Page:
Roman Catholic Church has not redefined Seven Deadly Sins: Archbishop

By Jim Coggins

MAINSTREAM media around the world have announced an apparent change in the Roman Catholic doctrine of sin, publishing news stories under such titles as 'New and improved ways to go to hell' and 'Vatican introduces new deadly sins.' Later commentators suggested the coverage sometimes amounted to "anti-Christian rhetoric" and journalists seizing an opportunity to "ridicule the church."

The controversy began after a Vatican bureaucrat, Archbishop Gianfranco Girotti, was asked by a reporter for the Vatican newspaper L'Osservatore Romano to define "New Forms of Social Sin." In an article published March 10, Girotti mentioned issues such as embryonic stem cell research, drug abuse, environmental pollution and amassing wealth at the expense of the poor.

Paul Schratz, editor of the BC Catholic, told CC.com such discussions are very common during Lent. It is a time when "many priests are asking their flocks to take an inner look and engage their own sinfulness," he said.

Capital sins

The problem occurred, Schratz said, when the mainstream media took Girotti's comments "on an awkward new tangent" and said the Church was either replacing the Seven Deadly Sins or adding new sins to an already onerous list of moral obligations.

The Seven Deadly Sins -- pride, envy, gluttony, lust, anger, greed and sloth -- have no official standing in Roman Catholic theology. They were apparently formulated by a fourth-century monk named St. John Cassian and refined by Pope Gregory the Great. The Catholic Catechism mentions these only briefly as "capital sins" which "engender other sins and vices."

Publication of Archbishop Girotti's statements coincided with the March 12 release of a pastoral letter called 'Our Relationship with the Environment: The Need for Conversion' by the Canadian Conference of Catholic Bishops. Brendan M. O'Brien, Archbishop of Kingston, was one of the four bishops who authored the statement. He told CC.com the statement argues for the need for a conversion, or change of heart, to recognize the "moral implications" of environmental damage. The document calls this a rupture with "our environment, our neighbour and God."

The timing was a coincidence, said O'Brien, as the document had been in the works for a year and is a follow-up to a 2003 document called 'The Christian Ecological Imperative' and a variety of other statements in recent years. The Catholic Church has always had a strong social conscience about such issues, he said.

Archbishop Daniel J. Bohan of Regina, another of the authors, told CC.com the doctrine is not new since it "goes back to the biblical understanding of humanity's responsibility for creation." The issue may be receiving more attention now, he said, because "we are becoming more aware of the damage we have done to the environment."

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Talk about sin

Some of the negative reaction in the press can be attributed to the fact that "our modern society doesn't like to talk about sin," said Bohan. He said the "church has become unpopular" because it continues to confront people with the immorality of their "willfully destructive" behaviour.

Destruction of the environment is essentially based in the "deadly sin" of greed, he added. That is, it is based on the desire to have more regardless of the impact on the poor in our own country, the poor in other countries and future generations. It is a failure to love one's neighbour.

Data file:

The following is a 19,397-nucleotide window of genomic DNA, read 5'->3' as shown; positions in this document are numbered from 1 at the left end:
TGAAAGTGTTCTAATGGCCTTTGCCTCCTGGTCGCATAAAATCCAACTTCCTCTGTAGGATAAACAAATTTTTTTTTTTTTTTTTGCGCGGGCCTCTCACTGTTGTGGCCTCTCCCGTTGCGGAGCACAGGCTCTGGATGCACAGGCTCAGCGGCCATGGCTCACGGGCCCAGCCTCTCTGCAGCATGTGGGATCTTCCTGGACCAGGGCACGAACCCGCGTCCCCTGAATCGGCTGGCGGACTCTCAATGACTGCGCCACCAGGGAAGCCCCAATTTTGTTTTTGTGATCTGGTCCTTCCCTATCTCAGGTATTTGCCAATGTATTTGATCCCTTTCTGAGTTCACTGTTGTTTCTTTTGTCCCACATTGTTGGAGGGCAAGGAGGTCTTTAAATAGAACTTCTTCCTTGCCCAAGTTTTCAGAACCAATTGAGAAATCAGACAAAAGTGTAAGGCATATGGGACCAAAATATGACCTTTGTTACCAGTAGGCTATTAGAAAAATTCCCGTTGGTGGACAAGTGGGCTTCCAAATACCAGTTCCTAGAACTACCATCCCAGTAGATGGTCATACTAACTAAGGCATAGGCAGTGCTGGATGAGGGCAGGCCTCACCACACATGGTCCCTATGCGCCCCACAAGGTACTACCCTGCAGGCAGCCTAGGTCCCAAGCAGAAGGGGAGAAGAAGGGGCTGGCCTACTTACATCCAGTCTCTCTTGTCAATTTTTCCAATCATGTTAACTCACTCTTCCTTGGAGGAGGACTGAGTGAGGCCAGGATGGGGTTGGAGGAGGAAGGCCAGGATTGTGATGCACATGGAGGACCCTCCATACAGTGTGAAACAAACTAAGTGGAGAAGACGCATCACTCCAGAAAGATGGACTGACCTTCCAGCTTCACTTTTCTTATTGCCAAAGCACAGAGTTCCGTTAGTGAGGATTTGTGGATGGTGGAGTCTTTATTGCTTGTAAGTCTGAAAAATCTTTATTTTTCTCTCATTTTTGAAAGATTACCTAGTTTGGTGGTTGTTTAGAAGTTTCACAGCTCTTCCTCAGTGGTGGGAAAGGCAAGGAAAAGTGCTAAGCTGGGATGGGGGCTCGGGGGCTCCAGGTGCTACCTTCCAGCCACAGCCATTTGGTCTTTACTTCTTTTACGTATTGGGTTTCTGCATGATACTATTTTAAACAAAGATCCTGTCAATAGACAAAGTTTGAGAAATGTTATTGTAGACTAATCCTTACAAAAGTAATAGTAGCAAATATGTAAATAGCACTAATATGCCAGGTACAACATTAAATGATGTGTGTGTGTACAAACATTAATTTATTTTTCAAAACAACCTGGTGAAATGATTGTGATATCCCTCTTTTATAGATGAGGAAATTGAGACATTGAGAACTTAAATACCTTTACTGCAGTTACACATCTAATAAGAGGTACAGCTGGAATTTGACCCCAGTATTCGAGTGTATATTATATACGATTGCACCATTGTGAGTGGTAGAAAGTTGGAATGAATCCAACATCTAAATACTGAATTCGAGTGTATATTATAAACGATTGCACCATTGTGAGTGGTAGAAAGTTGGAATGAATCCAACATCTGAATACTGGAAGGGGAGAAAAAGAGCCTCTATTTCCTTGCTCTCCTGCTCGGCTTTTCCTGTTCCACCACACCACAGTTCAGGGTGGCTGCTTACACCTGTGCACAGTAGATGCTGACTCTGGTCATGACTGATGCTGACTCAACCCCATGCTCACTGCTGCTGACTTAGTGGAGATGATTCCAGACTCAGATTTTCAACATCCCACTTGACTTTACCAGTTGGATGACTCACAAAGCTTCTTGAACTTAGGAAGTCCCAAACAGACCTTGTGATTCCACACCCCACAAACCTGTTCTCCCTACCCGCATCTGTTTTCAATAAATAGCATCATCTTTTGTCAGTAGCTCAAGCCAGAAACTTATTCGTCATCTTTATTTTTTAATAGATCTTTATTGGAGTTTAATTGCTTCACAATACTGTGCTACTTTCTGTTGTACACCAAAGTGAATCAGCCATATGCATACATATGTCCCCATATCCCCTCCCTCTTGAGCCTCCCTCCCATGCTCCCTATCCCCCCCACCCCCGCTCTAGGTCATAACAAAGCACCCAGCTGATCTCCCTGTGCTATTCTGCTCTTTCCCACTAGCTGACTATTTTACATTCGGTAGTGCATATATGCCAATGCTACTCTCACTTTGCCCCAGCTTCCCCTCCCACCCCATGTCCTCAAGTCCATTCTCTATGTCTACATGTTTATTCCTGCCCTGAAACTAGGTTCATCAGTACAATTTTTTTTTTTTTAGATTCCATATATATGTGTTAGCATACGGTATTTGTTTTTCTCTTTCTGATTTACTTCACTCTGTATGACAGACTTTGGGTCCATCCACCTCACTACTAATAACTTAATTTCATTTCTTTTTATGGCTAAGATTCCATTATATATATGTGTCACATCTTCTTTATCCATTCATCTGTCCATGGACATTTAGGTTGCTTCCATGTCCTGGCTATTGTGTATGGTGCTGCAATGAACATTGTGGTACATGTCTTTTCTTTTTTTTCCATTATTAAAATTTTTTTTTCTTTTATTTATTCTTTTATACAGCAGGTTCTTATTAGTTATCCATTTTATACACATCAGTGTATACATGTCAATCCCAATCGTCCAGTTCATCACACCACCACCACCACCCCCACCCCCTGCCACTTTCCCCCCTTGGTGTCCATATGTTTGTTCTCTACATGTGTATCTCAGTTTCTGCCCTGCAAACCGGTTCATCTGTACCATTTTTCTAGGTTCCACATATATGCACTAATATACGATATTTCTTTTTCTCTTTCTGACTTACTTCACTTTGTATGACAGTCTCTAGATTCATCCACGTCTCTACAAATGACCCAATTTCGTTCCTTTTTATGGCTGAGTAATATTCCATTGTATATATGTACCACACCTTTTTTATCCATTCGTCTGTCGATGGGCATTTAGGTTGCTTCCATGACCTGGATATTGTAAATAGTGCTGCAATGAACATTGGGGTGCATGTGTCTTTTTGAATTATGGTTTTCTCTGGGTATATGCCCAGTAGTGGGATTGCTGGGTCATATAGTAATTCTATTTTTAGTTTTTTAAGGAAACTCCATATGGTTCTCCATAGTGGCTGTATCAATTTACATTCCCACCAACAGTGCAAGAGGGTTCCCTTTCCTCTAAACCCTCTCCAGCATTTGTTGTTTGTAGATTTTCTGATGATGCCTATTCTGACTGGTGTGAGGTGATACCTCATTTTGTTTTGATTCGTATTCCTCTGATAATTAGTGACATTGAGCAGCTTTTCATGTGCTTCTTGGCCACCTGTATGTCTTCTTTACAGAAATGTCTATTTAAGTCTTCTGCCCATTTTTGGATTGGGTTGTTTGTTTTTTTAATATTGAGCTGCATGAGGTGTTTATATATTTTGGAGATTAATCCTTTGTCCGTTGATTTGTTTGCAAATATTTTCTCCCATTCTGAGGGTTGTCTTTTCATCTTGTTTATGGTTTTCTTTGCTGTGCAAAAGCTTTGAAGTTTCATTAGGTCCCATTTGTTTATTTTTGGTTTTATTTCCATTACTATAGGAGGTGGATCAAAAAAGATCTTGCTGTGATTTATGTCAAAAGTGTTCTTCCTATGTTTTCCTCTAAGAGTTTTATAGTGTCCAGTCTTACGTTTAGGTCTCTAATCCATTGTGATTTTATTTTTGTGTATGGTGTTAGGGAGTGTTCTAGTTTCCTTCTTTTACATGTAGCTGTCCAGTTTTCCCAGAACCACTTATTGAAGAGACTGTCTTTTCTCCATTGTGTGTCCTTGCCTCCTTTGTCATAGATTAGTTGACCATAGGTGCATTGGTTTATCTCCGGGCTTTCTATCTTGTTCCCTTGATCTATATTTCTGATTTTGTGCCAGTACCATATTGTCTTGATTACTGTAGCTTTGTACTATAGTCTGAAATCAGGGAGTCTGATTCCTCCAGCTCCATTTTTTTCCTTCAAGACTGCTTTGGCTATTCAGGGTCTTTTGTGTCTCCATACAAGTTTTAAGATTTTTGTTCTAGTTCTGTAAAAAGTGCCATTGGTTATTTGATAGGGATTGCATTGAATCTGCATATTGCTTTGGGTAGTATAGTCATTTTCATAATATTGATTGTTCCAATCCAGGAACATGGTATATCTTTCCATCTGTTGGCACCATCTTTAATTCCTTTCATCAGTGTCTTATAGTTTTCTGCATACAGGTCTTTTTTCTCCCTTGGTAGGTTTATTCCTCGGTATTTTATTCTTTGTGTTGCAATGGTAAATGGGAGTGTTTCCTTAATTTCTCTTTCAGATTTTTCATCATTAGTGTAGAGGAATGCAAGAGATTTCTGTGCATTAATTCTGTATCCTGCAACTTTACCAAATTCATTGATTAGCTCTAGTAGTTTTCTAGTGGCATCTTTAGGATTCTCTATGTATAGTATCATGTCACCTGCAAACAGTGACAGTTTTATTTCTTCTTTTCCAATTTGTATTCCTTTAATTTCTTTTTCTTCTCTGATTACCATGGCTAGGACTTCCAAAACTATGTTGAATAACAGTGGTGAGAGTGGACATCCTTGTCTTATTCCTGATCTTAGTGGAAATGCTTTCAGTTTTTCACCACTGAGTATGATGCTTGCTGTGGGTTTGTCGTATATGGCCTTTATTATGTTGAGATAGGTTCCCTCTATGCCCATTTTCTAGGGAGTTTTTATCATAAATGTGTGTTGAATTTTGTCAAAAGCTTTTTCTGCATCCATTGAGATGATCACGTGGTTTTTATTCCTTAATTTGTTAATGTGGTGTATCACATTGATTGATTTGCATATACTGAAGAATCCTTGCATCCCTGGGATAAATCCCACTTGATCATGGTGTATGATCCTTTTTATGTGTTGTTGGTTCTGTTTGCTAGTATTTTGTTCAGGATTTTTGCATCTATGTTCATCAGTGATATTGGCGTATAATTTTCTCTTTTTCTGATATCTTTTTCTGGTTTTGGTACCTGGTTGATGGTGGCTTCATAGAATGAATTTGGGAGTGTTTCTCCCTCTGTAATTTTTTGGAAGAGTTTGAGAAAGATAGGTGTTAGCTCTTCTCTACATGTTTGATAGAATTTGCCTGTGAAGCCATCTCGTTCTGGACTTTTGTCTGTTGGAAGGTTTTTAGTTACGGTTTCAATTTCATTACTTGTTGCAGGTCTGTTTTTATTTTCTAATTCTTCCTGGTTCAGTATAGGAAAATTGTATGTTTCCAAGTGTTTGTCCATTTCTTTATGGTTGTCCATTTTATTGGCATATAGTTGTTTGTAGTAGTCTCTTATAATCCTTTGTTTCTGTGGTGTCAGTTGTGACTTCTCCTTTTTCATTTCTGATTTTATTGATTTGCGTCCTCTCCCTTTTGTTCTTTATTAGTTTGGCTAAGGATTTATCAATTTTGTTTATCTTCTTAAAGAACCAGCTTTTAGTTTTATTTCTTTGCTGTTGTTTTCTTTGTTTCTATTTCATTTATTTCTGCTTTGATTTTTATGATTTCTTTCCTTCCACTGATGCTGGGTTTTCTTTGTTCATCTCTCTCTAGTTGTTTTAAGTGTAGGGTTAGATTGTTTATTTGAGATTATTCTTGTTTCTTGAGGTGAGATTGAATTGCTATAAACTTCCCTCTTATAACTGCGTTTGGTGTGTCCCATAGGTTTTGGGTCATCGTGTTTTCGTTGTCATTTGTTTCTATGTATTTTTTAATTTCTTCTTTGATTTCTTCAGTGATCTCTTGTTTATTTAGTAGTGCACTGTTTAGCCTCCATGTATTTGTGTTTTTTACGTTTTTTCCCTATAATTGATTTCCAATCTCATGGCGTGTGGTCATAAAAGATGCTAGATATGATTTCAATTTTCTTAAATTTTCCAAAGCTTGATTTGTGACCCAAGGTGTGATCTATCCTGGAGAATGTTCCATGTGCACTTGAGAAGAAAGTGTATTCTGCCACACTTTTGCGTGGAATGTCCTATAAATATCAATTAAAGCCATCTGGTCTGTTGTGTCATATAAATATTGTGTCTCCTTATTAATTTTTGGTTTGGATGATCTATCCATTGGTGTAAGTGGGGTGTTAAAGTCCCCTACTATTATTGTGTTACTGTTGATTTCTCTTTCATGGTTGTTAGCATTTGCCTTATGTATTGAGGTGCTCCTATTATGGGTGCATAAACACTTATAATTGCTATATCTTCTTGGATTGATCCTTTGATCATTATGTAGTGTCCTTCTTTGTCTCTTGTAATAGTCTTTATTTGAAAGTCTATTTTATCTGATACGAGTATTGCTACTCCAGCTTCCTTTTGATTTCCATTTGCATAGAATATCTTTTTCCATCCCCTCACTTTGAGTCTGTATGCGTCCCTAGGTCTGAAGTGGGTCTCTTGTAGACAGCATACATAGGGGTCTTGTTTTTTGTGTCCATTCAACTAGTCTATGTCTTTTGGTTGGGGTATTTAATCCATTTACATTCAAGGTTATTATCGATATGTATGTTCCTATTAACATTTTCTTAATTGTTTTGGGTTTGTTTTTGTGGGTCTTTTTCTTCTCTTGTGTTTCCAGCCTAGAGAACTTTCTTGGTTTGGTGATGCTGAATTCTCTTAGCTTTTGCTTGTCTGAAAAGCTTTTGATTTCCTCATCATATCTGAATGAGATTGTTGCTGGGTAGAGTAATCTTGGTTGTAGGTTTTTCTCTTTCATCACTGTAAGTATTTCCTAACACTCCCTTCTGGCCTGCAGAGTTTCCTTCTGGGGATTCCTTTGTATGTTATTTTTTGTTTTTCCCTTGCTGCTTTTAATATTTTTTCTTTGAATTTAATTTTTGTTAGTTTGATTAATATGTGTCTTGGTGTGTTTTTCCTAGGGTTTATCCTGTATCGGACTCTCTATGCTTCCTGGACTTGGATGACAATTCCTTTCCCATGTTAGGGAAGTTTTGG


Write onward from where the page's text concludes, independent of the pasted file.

Schratz agreed there is "less of a sense of personal sin" today among both society at large and Catholics in particular. It has been observed, he said, that "the line-up for communion is getting longer and the line-up for confession is getting shorter."

It is important for the church to provide moral teaching, said O'Brien, because people have lost a common understanding of right and wrong. People prefer to decide moral issues for themselves and resent the church or anyone else telling them what they should be doing, he said.

That is characteristic of "the extreme individualism of our society," said Bohan. However, "if everyone decided for themselves what was right and wrong, we would have a very chaotic society. That was the sin of Adam and Eve -- they wanted to decide for themselves what is right and wrong."

Thus, while the imperative to care for creation goes back to Genesis, so does human failure to obey that imperative. "The story in Genesis is a marvellous illustration of the destructiveness of sin," said Bohan. "Everything falls apart when people want to be God."

"I think we've got some major evangelistic work to do," said Schratz, "not just in society but with our own people." In that sense, he said, the controversy may have been helpful because it may have "made a few people look at their own state."

O'Brien suggested the negative reaction to the recent statements on sin may illustrate a serious problem: "We often try to get people to follow the moral teaching before they have a solid relationship with Christ. We need to help people develop a deeper Christian spirituality. Then the moral standards would make more sense."

Related stories:

Man's timeless sins
This week, The National with Peter Mansbridge played up the story of the Vatican proclaiming a new list of deadly sins. The implication was that the old seven -- pride, envy, gluttony, lust, anger, greed and sloth -- just didn't cut it today, so Rome had invented new sins to lay upon gullible believers. Well, why not? In CBC-land, everything to do with the Church is a fit subject for ridicule. Alas, the real story is more prosaic, if less newsworthy.
Ian Hunter, National Post, March 14

If the list of Deadly Sins keeps growing, soon there will be no room in hell
Social injustice, polluting among latest additions
Shelley Fralic, Vancouver Sun, March 15

March 20/2008